A contract for the manufacture or purchase of goods, or a service provider contract, must pre-decide the consequences of breach by either party, including the compensation payable, or the method for computing the compensation.
The method of computing the compensation payable by a manufacturer, vendor, or service provider will need to take into account the cost of the goods or services and income losses or opportunity losses that the purchaser has suffered on account of the vendor or service provider’s breach.
In our example, the contract could have provided that the compensation payable by the B, in the event the t-shirts were found to be defective, would be the sum of the following amounts:
- The fee paid to B.
- The cost of having to get the t-shirts manufactured by another manufacturer
- The income lost on account of A being unable to sell the t-shirts.
Alternatively, the contract could stipulate that in the event the t-shirts were found to be defective, B would replace them at its own cost and pay to A a fixed amount as compensation for the delay in fulfilling the order.
Solution 3 – Accelerates the Dispute Resolution Process:
The agreement should have a dispute resolution clause giving the claimant the right to ask for the arbitrator’s appointment by a named institution or ODR platform, and for such appointment to be made within 35 days of receipt of the defendant receiving notice.
In these cases, it will better serve the parties if either the dispute resolution clause itself or the institution or ODR platform promises a process that binds the arbitrator to rapid resolution. ODR Platforms often do this by minimizing oral hearings, not accepting documentation delays, and not allowing adjournments unless in emergencies.
Disputes arising from contracts for the manufacture or purchase of goods, as well as service provider agreements, where the supplier or service provider has not conformed to the contract, can be made rapid resolution friendly provided the required quality and quantity standards of the goods or services are unambiguously provided in the contract, along with the consequences if the supplier or service provider fails to conform to the said standards.
Simple Explainer For The Layman:
T-Design, a T-shirt company, hired Sameer Garments to manufacture it’s t-shirt designs, and paid in advance for the first 5000 t-shirts. While the contract provided that the t-shirts would be manufactured using cotton of ‘acceptable quality,’ the exact quality standards were not specified. Sameer Garments manufactured the t-shirts, and T-Design sold them. However, within a few weeks, about 5% of the customers returned the t-shirts as they had torn. T-Design sued Sameer Garments for compensation.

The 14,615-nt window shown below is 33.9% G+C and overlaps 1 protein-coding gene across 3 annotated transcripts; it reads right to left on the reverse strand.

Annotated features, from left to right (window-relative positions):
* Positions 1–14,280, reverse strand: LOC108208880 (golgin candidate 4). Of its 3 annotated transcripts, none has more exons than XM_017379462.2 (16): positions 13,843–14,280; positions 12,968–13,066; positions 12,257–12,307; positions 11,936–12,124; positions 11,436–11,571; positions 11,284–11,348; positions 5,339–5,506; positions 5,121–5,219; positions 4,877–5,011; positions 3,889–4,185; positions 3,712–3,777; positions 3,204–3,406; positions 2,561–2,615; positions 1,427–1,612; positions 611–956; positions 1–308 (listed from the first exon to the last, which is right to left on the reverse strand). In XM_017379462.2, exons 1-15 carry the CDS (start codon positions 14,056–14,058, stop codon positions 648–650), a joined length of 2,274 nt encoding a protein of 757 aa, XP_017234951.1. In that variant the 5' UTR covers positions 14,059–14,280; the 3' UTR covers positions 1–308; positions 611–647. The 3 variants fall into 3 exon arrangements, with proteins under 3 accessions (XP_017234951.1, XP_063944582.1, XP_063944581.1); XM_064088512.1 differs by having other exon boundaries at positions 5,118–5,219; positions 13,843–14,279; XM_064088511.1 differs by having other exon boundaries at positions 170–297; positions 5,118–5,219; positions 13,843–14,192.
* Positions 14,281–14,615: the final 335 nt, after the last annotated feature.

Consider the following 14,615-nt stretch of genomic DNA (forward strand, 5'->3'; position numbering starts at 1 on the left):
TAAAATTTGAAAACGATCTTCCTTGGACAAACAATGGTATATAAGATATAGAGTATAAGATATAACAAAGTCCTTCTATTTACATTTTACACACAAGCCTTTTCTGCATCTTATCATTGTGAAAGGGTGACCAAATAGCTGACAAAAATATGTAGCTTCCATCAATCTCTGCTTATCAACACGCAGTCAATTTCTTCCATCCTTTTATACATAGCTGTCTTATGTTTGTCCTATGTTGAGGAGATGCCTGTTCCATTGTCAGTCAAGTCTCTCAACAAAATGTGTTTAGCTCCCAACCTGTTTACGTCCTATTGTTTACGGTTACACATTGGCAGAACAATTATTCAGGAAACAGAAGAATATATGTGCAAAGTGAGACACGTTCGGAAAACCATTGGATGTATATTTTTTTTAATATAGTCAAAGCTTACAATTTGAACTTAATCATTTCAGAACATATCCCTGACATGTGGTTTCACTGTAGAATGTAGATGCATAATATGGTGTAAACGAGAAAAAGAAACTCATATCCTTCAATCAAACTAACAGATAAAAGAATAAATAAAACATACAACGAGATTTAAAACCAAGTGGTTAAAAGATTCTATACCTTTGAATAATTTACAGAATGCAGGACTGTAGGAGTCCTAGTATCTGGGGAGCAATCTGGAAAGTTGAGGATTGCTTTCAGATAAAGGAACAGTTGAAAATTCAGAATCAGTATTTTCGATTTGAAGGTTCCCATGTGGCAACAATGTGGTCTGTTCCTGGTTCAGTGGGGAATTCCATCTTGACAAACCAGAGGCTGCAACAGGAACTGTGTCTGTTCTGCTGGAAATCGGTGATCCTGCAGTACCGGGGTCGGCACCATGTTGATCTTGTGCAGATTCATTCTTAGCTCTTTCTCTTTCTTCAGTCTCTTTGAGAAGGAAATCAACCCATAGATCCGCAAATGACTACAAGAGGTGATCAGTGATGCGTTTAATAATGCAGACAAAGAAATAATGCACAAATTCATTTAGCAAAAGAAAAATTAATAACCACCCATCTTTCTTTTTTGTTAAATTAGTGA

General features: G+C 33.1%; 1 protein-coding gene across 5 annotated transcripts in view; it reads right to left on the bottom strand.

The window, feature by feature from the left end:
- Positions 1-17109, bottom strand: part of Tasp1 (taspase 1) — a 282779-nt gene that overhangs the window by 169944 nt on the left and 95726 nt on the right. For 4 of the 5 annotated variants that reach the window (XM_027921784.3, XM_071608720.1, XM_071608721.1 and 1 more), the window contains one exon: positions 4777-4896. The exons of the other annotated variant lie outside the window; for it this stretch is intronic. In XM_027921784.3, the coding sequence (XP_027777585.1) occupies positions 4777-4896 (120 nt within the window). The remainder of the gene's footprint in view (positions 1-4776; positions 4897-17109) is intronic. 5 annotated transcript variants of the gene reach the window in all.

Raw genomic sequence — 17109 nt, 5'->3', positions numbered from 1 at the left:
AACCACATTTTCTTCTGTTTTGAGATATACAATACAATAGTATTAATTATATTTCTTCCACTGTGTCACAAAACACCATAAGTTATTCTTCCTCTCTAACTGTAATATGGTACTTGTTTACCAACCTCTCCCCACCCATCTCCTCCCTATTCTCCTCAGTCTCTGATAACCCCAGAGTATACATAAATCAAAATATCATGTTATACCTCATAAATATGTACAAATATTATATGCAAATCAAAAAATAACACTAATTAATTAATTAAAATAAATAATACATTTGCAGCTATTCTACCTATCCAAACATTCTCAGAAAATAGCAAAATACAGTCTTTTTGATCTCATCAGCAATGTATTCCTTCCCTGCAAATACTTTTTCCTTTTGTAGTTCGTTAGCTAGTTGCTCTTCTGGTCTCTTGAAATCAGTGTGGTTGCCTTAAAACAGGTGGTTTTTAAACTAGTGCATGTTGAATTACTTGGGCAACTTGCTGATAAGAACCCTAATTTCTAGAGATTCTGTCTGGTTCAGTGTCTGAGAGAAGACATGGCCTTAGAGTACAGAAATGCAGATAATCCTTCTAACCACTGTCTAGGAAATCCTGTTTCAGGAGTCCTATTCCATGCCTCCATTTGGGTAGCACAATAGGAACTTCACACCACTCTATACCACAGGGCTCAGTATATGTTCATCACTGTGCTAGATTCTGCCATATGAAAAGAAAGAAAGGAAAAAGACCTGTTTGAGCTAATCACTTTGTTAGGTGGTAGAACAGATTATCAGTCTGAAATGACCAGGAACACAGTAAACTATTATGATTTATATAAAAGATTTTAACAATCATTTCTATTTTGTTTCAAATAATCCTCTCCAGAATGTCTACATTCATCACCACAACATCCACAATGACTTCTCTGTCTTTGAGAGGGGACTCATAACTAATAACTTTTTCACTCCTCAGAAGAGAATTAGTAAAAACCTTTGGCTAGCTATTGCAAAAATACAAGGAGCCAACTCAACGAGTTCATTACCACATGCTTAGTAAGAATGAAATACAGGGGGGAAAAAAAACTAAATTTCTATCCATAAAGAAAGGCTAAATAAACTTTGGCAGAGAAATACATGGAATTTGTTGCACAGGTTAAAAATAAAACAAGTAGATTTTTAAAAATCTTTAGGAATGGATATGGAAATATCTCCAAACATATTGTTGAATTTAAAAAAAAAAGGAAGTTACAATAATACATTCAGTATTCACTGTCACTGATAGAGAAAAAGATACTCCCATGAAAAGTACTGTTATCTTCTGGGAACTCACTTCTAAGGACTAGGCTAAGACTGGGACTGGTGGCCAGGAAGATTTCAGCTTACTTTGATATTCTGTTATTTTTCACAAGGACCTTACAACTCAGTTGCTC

Sameer Garments defended the suit, arguing that it had used market standard material, and supported the argument by pointing out that 95% of the t-shirts were not returned.
On the other hand, T-Design argued that a 5% return rate was higher than the market average for t-shirts, which showed that Sameer Garments’ had used sub-standard material.
The trial was lengthy and expensive as both parties had to lead substantial evidence to prove their respective cases.
However, the dispute could have been quickly and inexpensively resolved using an Online Dispute Resolution Platform if the agreement had been specific about the type and quality of material that the manufacturer had to use and the compensation it would have to pay if it did not do so.
About the Article:
Rapid Contract Enforcement is an essential requirement for the growth and prosperity of India. It will enable more investment, entrepreneurship, and trust for all stakeholders in business and commerce. The community of lawyers in India does not have access to a practical and scholarly manual that gives them a path to deliver rapid contract enforcement to their clients. Such a manual will also help lawyers to draft contracts that enable timely enforcement. Rapid enforcement requires the effective use of the Arbitration Act, the institutional framework, and technology-enabled dispute resolution infrastructure. This article belongs to a series where the author analyses each of the Illustrations available in the Contract Act and recommends practical approaches to rapid enforcement.
About the Author:
Dushyant Krishnan is a Mumbai based lawyer and the co-founder of House Court, an online dispute resolution platform.